CP Stone Fort Holdings, LLC v. Doe(s)

Filing 30

MemorandumM Opinion and Order signed by the Honorable Robert W. Gettleman on 10/11/2016: Defendant Doe #1's motion to dismiss 14 is granted. Defendant Doe #1's motion to proceed anonymously 16 is denied as moot. Status hearing date of 10/18/2016 is stricken. Civil case terminated. Mailed notice (gds)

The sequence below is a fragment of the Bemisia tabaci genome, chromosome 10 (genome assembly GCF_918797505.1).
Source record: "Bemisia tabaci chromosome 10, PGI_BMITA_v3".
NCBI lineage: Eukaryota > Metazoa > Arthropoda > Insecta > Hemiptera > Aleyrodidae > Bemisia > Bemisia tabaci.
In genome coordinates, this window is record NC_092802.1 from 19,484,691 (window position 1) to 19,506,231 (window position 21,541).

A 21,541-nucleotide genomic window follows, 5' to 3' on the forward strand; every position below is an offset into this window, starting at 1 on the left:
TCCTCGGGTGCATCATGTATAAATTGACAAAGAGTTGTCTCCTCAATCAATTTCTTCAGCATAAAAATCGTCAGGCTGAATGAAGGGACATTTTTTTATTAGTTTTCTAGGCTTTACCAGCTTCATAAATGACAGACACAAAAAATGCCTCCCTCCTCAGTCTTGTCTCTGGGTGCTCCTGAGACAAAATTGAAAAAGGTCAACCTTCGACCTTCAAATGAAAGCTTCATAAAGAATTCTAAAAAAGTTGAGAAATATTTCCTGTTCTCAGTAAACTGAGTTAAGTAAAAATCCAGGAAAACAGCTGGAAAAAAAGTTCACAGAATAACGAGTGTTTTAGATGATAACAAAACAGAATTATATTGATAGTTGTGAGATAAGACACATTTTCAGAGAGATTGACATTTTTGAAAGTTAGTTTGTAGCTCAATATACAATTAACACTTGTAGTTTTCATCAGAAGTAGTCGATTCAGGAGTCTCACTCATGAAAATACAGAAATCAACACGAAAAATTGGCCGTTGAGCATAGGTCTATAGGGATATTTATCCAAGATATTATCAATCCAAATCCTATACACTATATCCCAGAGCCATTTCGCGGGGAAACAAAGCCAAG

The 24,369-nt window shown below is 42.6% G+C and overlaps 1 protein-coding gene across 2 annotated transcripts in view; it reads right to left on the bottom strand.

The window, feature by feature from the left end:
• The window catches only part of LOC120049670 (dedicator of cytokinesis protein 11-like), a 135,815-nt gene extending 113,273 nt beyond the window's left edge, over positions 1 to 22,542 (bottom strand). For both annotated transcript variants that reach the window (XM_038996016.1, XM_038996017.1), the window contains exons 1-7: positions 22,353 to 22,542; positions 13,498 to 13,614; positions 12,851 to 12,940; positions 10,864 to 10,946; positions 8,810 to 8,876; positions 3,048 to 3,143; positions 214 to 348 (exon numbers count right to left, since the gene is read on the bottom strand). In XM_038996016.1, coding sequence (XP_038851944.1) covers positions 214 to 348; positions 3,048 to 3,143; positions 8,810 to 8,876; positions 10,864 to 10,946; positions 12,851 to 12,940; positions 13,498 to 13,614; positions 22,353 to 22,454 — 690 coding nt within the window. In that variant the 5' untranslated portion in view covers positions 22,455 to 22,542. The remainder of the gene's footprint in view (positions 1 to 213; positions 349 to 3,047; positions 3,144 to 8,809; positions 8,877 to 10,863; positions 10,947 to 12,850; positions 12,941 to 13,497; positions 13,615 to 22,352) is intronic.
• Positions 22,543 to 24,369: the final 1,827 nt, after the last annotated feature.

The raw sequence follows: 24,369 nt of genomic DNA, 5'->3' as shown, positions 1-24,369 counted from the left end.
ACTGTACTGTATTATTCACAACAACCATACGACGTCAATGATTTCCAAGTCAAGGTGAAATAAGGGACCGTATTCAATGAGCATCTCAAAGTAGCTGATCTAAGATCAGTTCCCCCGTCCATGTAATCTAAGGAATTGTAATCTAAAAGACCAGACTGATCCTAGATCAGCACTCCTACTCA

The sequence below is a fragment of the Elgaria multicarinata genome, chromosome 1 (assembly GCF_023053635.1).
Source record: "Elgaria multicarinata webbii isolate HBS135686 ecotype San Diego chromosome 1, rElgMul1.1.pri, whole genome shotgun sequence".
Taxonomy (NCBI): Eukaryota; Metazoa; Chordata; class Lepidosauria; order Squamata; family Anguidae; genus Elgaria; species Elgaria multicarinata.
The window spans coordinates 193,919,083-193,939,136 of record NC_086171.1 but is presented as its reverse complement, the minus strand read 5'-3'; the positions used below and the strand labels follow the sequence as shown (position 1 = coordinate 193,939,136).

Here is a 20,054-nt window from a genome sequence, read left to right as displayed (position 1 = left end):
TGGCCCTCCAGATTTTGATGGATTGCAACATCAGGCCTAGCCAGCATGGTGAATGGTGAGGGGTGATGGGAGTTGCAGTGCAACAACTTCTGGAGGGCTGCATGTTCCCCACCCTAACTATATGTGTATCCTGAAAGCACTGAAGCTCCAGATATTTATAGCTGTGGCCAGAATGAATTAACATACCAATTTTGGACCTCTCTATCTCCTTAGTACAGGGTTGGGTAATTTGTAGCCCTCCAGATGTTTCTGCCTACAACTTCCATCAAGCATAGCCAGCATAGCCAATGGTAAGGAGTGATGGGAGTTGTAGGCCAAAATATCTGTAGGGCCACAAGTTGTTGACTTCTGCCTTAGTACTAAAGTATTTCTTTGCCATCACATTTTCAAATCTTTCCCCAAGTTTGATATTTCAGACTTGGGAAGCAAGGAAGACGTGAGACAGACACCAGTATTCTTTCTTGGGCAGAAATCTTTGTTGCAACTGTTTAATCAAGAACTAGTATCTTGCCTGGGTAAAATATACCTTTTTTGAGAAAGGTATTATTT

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IN THE UNITED STATES DISTRICT COURT FOR THE NORTHERN DISTRICT OF ILLINOIS EASTERN DIVISION CP STONE FORT HOLDINGS, LLC, Plaintiff, v. JOHN DOE(S), Defendant. ) ) ) ) ) ) ) ) Case No. 16 C 4991 Judge Robert W. Gettleman MEMORANDUM OPINION AND ORDER Plaintiff CP Stone Fort Holdings, LLC has brought a one count complaint against certain John Doe defendants alleging that defendants engaged in a scheme to manipulate the United States Treasury Markets in violation of Section10(b) of the Securities Exchange Act of 1934 (the “Exchange Act”), 15 U.S.C. § 78j(b) and Rules 10b-5(a) and 10b-5(c) promulgated thereunder. Defendant John Doe #1 has moved to dismiss pursuant to Fed. R. Civ. P. 12(b)(6), arguing that: (1) plaintiff lacks prudential standing to sue; (2) the claim is barred by the applicable statute of repose; and (3) the complaint fails to allege scienter or manipulation, and fails to allege that plaintiff relied on any particular “Deceptive Order.”1 For the reasons described below, defendant’s motion to dismiss is granted. 1 Plaintiff does not yet know the names of the Doe defendants because trading in the secondary U.S. Treasury Markets is anonymous. John Doe #1's motion to dismiss triggered the Private Securities Litigation Reform Act’s (“PSLRA”) automatic stay of discovery. 15 U.S.C. § 78u-4(b)(3)(B). The court denied plaintiff’s request to lift the stay pending resolution of the instant motion to dismiss. FACTS2 According to the complaint, plaintiff is the “assignee of the claims at issue in this action.” Caherciveen Partners, LLC assigned the claims to plaintiff in 2015. As assignee of Caherciveen, plaintiff purports to bring the claims based on Caherciveen’s trading activity in Treasury Notes with maturities of 2, 3, 5, 7 and 10 years, and 30-year Treasury bonds. Defendants are persons or entities that trade electronically in the U.S. Treasury securities markets. Participants that trade in these markets typically use one of two primary electronic platforms: (1) BrokerTech (owned and operated by ICAP, plc); and (2) eSpeed (owned and operated by Nasdaq, Inc.). Both platforms require participants to identify themselves by use of a unique operator identification, and each platform assigns an identifier when orders are matched with a counter-party. Orders entered through each platform become part of their “order books,” which are displayed electronically to market participants. The order books display the total quantities available at the best prices on both the buy and sell side for each security. The highest available price for buy orders is referred to as “top of the book bid.” The lowest available price for sell orders is referred to as the “top of the book offer.” The order books also display the total available order volume to all market participants. When buy and sell orders for a particular security are pending at the same price, the platforms assign a queue priority to those orders based on the time in which the orders were entered. The platforms then match buy orders with sell 2 The facts are taken from plaintiff’s complaint and are presumed true for purposes of evaluating defendant’s motion to dismiss. Murphy v. Walker, 51 F.3d 714, 717 (7th Cir. 1995). 2 orders by time priority using the “first in, first out” method. The oldest ordered entered is matched first for execution of a trade. The complaint alleges that defendants manipulated the U.S. Treasury markets by submitting orders to the platforms that defendants never intended to have executed. These “Deceptive Orders” were intended to create the false appearance of market demand in a certain direction (to either buy or sell) when in actuality the demand did not exist. The Deceptive Orders “lured other market participants into entering sell orders below, or entering buy orders above, or maintaining positions below or above, what would otherwise be the prevailing market price based on what other market participants thought was a change in the supply and demand balance in the product.” The defendants then “flashed” the market by cancelling the “Deceptive Orders” and simultaneously entering “Aggressor Orders” in the opposite direction for the same security at the same price. Those Aggressor Orders where then matched and executed with bids or offers of other market participants that were made in response to the Deceptive Orders. By doing this, plaintiff alleges that the defendants were able to sell U.S. Treasury notes and bonds at artificially high prices, and buy U.S. Treasury notes and bonds at artificially low prices. Plaintiff alleges that defendants’ manipulation is characterized by a “well defined pattern.” First, defendants entered the Deceptive Orders. While these orders were on the order book (the “build-up phase”) they created a false appearance of market depth and momentum in one direction. The Deceptive Orders typically represented “a significant portion of the market” often consisting of more than 25% of the posted size of the best available price.” Defendants then cancelled the Deceptive Orders and “virtually simultaneous to the cancels,” would enter one or more Aggressor Orders in the opposite direction but at the same price as the Deceptive 3 Orders, thereby trading “against the remaining available securities at that price (the “flash phase”).” According to plaintiff, it is this well defined pattern, and the frequency, speed, and precision with which the build-up and flash progression took place, that “eliminates the possibility that this pattern was anything other than orchestrated.” Plaintiff alleges that the fact that the cancel orders and the “flash” orders occurred within milliseconds evidences a premeditated coordination, because defendants “could not have legitimately changed their mind as to the direction of the market so quickly, so often and with such precision.” Additionally, the fact that defendants typically cancelled Deceptive Orders across multiple markets of U.S. Treasury securities in multiple product markets including U.S. Treasury futures markets offered on the Chicago Board of Trade (“CBOT”) demonstrates defendants’ intent to manipulate the market for U.S. Treasury securities. DISCUSSION 1. Standing Rule 10b-5 actions are tightly restricted to persons who are either purchasers or sellers of securities. Blue Chip Stamps v. Manor Drug Stores, 421 U.S. 723, 740-47 (1975). This restriction is required because permitting plaintiffs that did not buy or sell securities to maintain actions would encourage nuisance litigation and promote vexatious litigation that could depend on uncorroborated, self-servicing testimony. Id. Defendant challenges plaintiffs’ standing because the complaint does not allege that plaintiff purchased or sold any securities. Instead, plaintiff alleges that it is the assignee of Caherciveen’s claims and brings the suit based on Caherciveen’s trading activity. Defendant 4 challenges that assignment as inoperable as a matter of law, and claims that the alleged assignment raises the same concerns that led to the Supreme Court’s decision in Blue Chip. See Smith v. Ayers, 977 F.2d 946, 950 (1992). According to defendant, assignments for the purpose of bringing a 10b-5 claims are inherently problematic because they raise procedural issues that prejudice the defendants’ ability to litigate the case, as well as the court’s ability to adjudicate it. See In re: B.P. p.l.c. Sec. Litig., 2016 WL 29300, *5 (S.D. Tex. Jan. 4, 2016). Defendant argues that because of the assignment, it will have limited rights to obtain information from Caherciveen, which is not a party to the case. Id. It also argues that if plaintiff is just a litigation vehicle, it could simply “dissolve itself out of existence if the Court attempted to sanction it.” Id. at *6 n.43. Because assignment raises all the concerns that led the Blue Chip court to restrict 10b-5 claims to purchasers or sellers, defendant argues that courts permit express assignment of 10b-5 claims only in “extremely rare” circumstances. See Aviva Life And Annuity Co. v. Davis, 20 F.Supp.3d 694, 702 (S.D. Iowa 2014). Plaintiff counters that defendant’s standing argument is a challenge to subject matter jurisdiction more properly brought under Fed. R. Civ. P. 12(b)(1), which allows the court to consider matters outside the four corners of the complaint. Therefore, plaintiff submits an affidavit explaining that in April 2015 Caherciveen had eleven members that collectively owned 100% of the company. By May 2016, all eleven decided to sell their collective membership interests to a third party. Those selling members wanted to retain their right to pursue the instant claims of illegal market manipulation, so they and the third party purchaser agreed that prior to the execution of the sale, the securities claims would be assigned to the selling members in a separate entity. The selling members formed plaintiff to receive assignment of the claims. Each 5 of the selling members acquired the same ownership interest in plaintiff that they had in Caherciveen. Thus, the purpose of the assignment was to allow the original members of Caherciveen, the persons who were actually damaged by the alleged manipulation, to bring suit. Defendant responds that plaintiff “misunderstands” defendant’s standing argument, the basis of which is that plaintiff lacks statutory or prudential standing to bring a 10b-5 claim, which does not raise a jurisdictional issue and is properly brought under Rule 12(b)(6). Defendant argues that plaintiff has failed to allege that it is among the “class of plaintiffs Congress has authorized to sue.” Defendant further argues that because the motion is properly brought under Rule 12(b)(6), the court should strike and ignore the affidavit submitted with plaintiff’s response. Like plaintiff, the court viewed defendant’s standing motion, considering its citation to Sprint Communications Co. L.P. v. APCC Servs., Inc. 554 U.S. 269, (2008), as raising both constitutional and prudential concerns, allowing plaintiff to offer evidentiary support for its position. But even if the court were to agree with defendant and grant its motion based solely on lack of statutory standing, it would allow plaintiff to replead the information contained in the affidavit. Therefore, the court considers the affidavit and in doing so concludes that the assignment was for a legitimate purpose and does not raise the concerns expressed in Blue Chip. As noted recently by Judge Scheindlin of the Southern District of New York, “the Supreme Court has explicitly approved the practice of assigning claims for litigation purposes on both Article III and prudential grounds, recognizing the historical tradition of suits by assignees.” B.G. Litig. Recovery I, LLC v. Barrick Gold Corp., __ F.Supp.3d __, 2016 WL 1587247, *9 (April 18, 2016)(quoting Sprint Comm., 554 U.S. at 285). Defendant has raised 6 nothing to suggest that the assignment is a sham designed to allow plaintiff and/or Caherciveen to avoid their litigation obligations under the Federal Rules of Civil Procedure or otherwise. And, even if the assignment presents certain discovery problems, “courts are not helpless in the face of such problems. For example, a district court can, if appropriate, compel a party to collect and produce whatever discovery-related information is necessary.” Sprint Comm., 554 U.S. at 292. Consequently, the court rejects defendant’s argument that the assignment is inoperable as a matter of law and that plaintiff lacks standing. 2. Statute of Repose A federal securities law claim must be brought “not later than the earlier of – (1) 2 years after discovery of the facts constituting the violation; or (2) 5 years after such violation.” The two year period begins to run once the plaintiff discovers, or could have discovered with reasonable diligence, the facts underlying the violation. Merck & Co., Inc. v. Reynolds, 559 U.S. 633, 646-48 (2010). A statute of limitations or repose is an affirmative defense that ordinarily must be pleaded and proved by the defendant. Fed. R. Civ. P. 8(c)(1); Jay E. Hayden Foundation v. First Neighbor Bank, N.A., 610 F.3d 382, 383 (7th Cir. 2010). “Complaints need not anticipate defenses and attempt to defeat them.” Richards v. Mitcheff, 696 F.3d 635, 637 (7th Cir. 2012). As a result, the Seventh Circuit has often held that Rule 12(b)(6) is not designed for motions under Rule 8(c)(1). Id. (and cases cited therein). Nonetheless, “if it is plain from the complaint that the [statute of limitations] defense is indeed a bar to the suit dismissal is proper without further pleading.” Jay E. Hayden, 610 F.3d at 383. The dismissal should be on the pleadings 7 under Rule 12(c), but that amounts “to the same thing as a dismissal under Rule 12(b)(6).” Richards, 696 F.3d at 637. Unless, however, “the complaint alleges facts that create an ironclad defense, a limitations argument must await factual development.” Foss v. Bear, Sterns & Co., Inc., 394 F.3d 540, 542 (7th Cir. 2005). In the instant case, defendant argues that the complaint alleges a “well defined pattern” of trading activity throughout 2013 and 2014, and that “the vast majority of the trades underlying [plaintiff’s] claim – which Caherciveen knew of when they occurred and through public market data – occurred over two years before the complaint was filed” on May 5, 2016. Defendant points out that 80% of the trades made through BrokerTech, 85% made through eSpeed, and 79% of the trades made on the Chicago Mercantile Exchange occurred before May 5, 2014. Thus, defendant argues that Caherciveen, the counter-party for each trade, knew or should have known, of the purported scheme and “well defined pattern,” no later than the end of 2013. Plaintiff responds that under Merck, a plaintiff must uncover facts, or through the exercise of reasonable due diligence, should have uncovered facts, sufficient to plead each of the elements of the claim before the statute begins to run. To plead a fraud claim, a plaintiff must “state with particularity facts giving rise to a strong inference that the defendant acted with the required state of mind” demonstrating that “it is at least as likely as not that the defendant acted with the relevant knowledge and intent.” Merck & Co., 559 U.S. at 649. Plaintiff argues that none of the factual allegations in the complaint, and specifically the allegation that the pattern began in 2013, demonstrates that plaintiff knew that defendant was purposely engaging in manipulation. Thus, according to plaintiff, although Caherciveen had access to the raw data, nothing in the complaint suggests that it had discovered, or could have or 8 should have discovered through the exercise of reasonable diligence, the facts constituting the violation. Although this is a close question, the court agrees with plaintiff that the complaint does not allege facts that create an “ironclad” defense. At most, the complaint alleges that Caherciveen was aware in 2013 that it was incurring losses, but nothing in the complaint demonstrates that it was or could have been aware that those losses were the result of market manipulation. Consequently, the court concludes that it is not plain from the complaint that the statute of repose is a bar to the suit, and denies defendant’s motion to dismiss on this ground. 3. Failure to State a Claim Defendant next argues that the complaint fails to plead facts sufficient to state a claim for a Rule 10b-5 violation. A motion to dismiss under Rule 12 (b)(6) challenges the sufficiency of the complaint, not its merits. Gibson v. City of Chicago, 910 F.2d 1510, 1520 (7th Cir. 1990). The court accepts as true all well-pleaded factual allegations and draws all reasonable inferences in the plaintiff’s favor. Sprint Spectrum L.P. v. City of Carmel, Ind., 361 F.3d 998, 1001 (7th Cir. 2004). The complaint must allege sufficient facts that, if true, would raise a right to relief above the speculative level, showing that the claim is plausible on its face. Bell Atlantic Corp. v. Twombly, 550 U.S. 549, 555 (2007). To be plausible on its face, the complaint must plead facts sufficient for the court to draw the reasonable inference that the defendant is liable for the alleged misconduct. Ashcroft v. Iqbal, 556 U.S. 662, 678 (2009). Because plaintiff’s Section 10(b) claim sounds in fraud, it is also subject to the heightened pleading requirements of Fed. R. Civ. P. 9(b), which provides that in “alleging fraud or mistake, a party must state with particularity the circumstances constituting fraud or mistake.” 9 The complaint must provide “the who, what, when, where and how” of the alleged fraud. DiLeo v. Ernst & Young, 901 F.2d 624, 627 (7th Cir. 1990). In addition to Rule 9(b), to check against pleading abuses in private securities fraud suits, the PSLRA has further heightened the pleading requirements. Tellabs, Inc. v. Makor Issues & Rights, Ltd., 551 U.S. 308, 314-15 (2007). In particular, the PSLRA imposes a substantially higher standard of pleading scienter. The complaint must “with respect to each act or omission . . . state with particularity facts giving rise to a strong inferences that the defendant acted with the required state of mind.” 15 U.S.C. § 78u-4(b)(3)j. The required state of mind is an “intent to deceive, manipulate or defraud.” Higginbotham v. Baxter Int’l. Inc., 495 F.3d 753, 756 (7th Cir. 2007). For an inference to be “strong,” it must be “cogent and at least as compelling as any opposing inference one could draw from the facts alleged.” Tellabs, 551 U.S. at 324. Plaintiff first attacks the complaint’s sufficiency as to the allegations of scienter and manipulation. Because plaintiff claims that the allegations of manipulative activity create the strong inference of scienter, the court first analyzes the sufficiency of plaintiff’s allegations of manipulation. Section 10(b) makes it unlawful to “use or employ, in connection with the purchase or sale of any security . . . any manipulative or deceptive device or contrivance in contravention of such rules and regulations as the Commission may prescribe . . ..” 15 U.S.C. § 78j(b). Rule 10b5 clarifies that it is unlawful, in connection with the purchase or sale of any security: (a) to employ any device, scheme or artifice to defraud; (b) to make any untrue statement of a material fact or omit to state a material fact necessary in order to make the statements made in light of the circumstances under which they were made, not misleading; or 10 (c) to engage in any act, practice, or course of business which operates or would operate as a fraud or deceit upon any person. According to the Supreme Court, the word “manipulative” connotes “intentional or willful conduct designed to deceive or defraud investors by controlling or artificially affecting the price of securities.” Ernst & Ernst v. Hochfelder, 425 U.S. 185, 199 (1976). “The term refers generally to practices as wash sales, match sales, or rigged prices, that are intended to mislead investors by artificially affecting market activity.” Santa Fe Indus. v. Green, 430 U.S. 462, 476 (1977).3 Such conduct closely resembles fraud and is patently manipulative, serving no other purpose than to transmit false information to the market and thereby artificially affecting price. Manipulative intent can be inferred from the conduct itself. Masri, 523 F.Supp.3d at 367. Defendant’s alleged activity does not fall into those categories of patently manipulative conduct because, as plaintiff must admit, there is nothing improper or illegitimate about placing passive orders in the order book and then reversing position. Market manipulation can be accomplished through otherwise legal means, however, such as short sales, and large or carefully timed purchases or sales of securities. Id. The propriety of maintaining a manipulation claim in such “open market” cases where, as here, the activity is not expressly prohibited, is not fully settled. See id. That is because it involves the question whether “manipulative intent alone is enough to make open-market transactions manipulative and in violation of the securities laws.” Id. 3 “A wash sale is a sale of securities made at or about the same time as a purchase of the same securities . . . resulting in no change of beneficial ownership. A matched order is an order to buy and sell the same security, at about the same time, in about the same quantity, and at about the same price.” S.E.C. v. Masri, 523 F.Supp.2d 361, 367 n.8, 9 (S.D.N.Y. 2007). 11 The Third Circuit has held that such intent is not alone sufficient to support a manipulation claim when the activity in question was otherwise legal. GFL Advantage Fund, Ltd. v. Colkitt, 272 F.3d 189, 204-05 (3d Cir. 2001). The GFL court concluded that to maintain a manipulation claim the plaintiff had to establish “that the alleged manipulator injected inaccurate information into the market or created a false impression of market activity. Id. at 205. “Such a construction permits courts to differentiate between legitimate trading activities that permissibly may influence prices, such as short sales, and `ingenious devices that might be used to manipulate securities prices’ such as washed sales and matched orders.” Id. (internal citations omitted). In contrast, the D.C. Circuit took the opposite position, concluding that simply because the activity was legal did not mean that it was not illegally manipulative. “[M]anipulation can be illegal solely because of the actor’s purpose.” Markowski v. S.E.C., 274 F.3d 525, 529 (D.C. Circuit 2001)(relying on §9(a)(2) of the Exchange Act, which declared it unlawful to affect a series of transactions in any security creating actual or apparent active trading in such security or raising or depressing the price of such security, for the purpose of inducing the purchase or sale of such security by others.). The Seventh Circuit has not directly addressed this issue. Its decision in Sullivan & Long, Inc. v. Scattered Corp., 47 F.3d 857 (7th Cir. 1995), concluding that a market maker was not guilty of manipulation by selling short even though he had sold short more shares than were outstanding, suggests that it might side with GFL. As the court noted in Sullivan & Long, 47 F.3d at 864 (internal citations omitted): As the plaintiffs themselves point out, the essence of the offense is creating a false impression of supply and demand, for example through wash sales, where parties 12 fictitiously trade the same shares back and forth at higher and higher prices to fool the market into thinking that there is a lot of buying interest in the stock. There was nothing like that here. On the other side of all of Scattered’s transactions were real buyers betting against Scattered, however foolishly, that the price of LTV stock would rise. In the instant case, plaintiff argues that by placing the “Deceptive Orders” defendant has injected inaccurate information into the market place by creating the false appearance of: (a) a change in the supply and demand for the securities; (b) market depth; and (c) momentum in one direction or the other. As defendant argues, however, just calling an order deceptive does not make it so. According to the complaint, all of the so-called “Deceptive Orders” were passive, or resting orders, meaning they remained on the order book until they were either matched up with a counter-party offer, or cancelled. The way the platforms work, if a market participant enters an order to buy at the lowest offer, or to sell at the highest bid, that order will be matched with orders that were resting in the open book, starting with the oldest order. Thus, if the market contains orders to buy at 9 and offers to sell at 10, a prospective buyer can either join the other bidders at 9 by placing a passive order and wait to be matched, or it can buy immediately by placing an aggressive order to buy at 10. In this sense, all of the offers or bids were legitimate and could have been matched at any time by a willing participant placing an aggressive order. And, had they been so matched, the market reaction would have been legitimate. Indeed, the complaint is devoid of any allegation that defendant refused to execute on any matched orders. Nor is there any allegation of how many orders were executed, how long the ultimately cancelled orders had remained resting and available for execution prior to cancellation, or whether the platform rules required the orders to be exposed further. Defendant is correct that plaintiff’s theory boils down to an allegation that 13 “if a subset of orders was ultimately cancelled, those orders, in hindsight, must never have been intended to be executed.” Considering the heightened pleading requirements for security fraud cases, the court concludes that the complaint fails to allege anything more than legitimate trading activity that permissibly influences price. Because the complaint fails to allege illegal manipulation, it also fails to allege a strong inference of scienter. Consequently, the complaint fails to state a claim for a Rule 10b-5 violation and is dismissed. CONCLUSION For the reasons stated above, defendant Doe #1's motion to dismiss (Doc. 14) is granted. Defendant Doe #1's motion to proceed anonymously (Doc. 16) is denied as moot. ENTER: October 11, 2016 __________________________________________ Robert W. Gettleman United States District Judge 14